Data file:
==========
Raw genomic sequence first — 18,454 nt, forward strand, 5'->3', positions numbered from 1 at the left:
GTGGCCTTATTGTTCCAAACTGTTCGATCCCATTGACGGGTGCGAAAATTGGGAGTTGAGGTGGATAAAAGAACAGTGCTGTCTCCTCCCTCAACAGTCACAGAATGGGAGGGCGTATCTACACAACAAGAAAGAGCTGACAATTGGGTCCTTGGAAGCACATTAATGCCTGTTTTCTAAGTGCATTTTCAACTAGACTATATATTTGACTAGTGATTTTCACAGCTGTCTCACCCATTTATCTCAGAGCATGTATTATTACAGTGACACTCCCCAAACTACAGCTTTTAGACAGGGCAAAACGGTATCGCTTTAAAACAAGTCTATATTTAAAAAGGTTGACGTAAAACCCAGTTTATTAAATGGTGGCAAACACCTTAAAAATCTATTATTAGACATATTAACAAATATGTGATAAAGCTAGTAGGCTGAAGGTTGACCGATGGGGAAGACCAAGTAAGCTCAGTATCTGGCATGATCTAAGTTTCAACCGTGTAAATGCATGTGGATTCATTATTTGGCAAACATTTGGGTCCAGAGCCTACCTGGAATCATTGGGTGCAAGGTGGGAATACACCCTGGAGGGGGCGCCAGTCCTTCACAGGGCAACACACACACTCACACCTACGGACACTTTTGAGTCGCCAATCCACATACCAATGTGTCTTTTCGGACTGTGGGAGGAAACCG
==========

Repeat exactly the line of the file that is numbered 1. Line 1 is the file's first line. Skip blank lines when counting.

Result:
Raw genomic sequence first — 18,454 nt, forward strand, 5'->3', positions numbered from 1 at the left: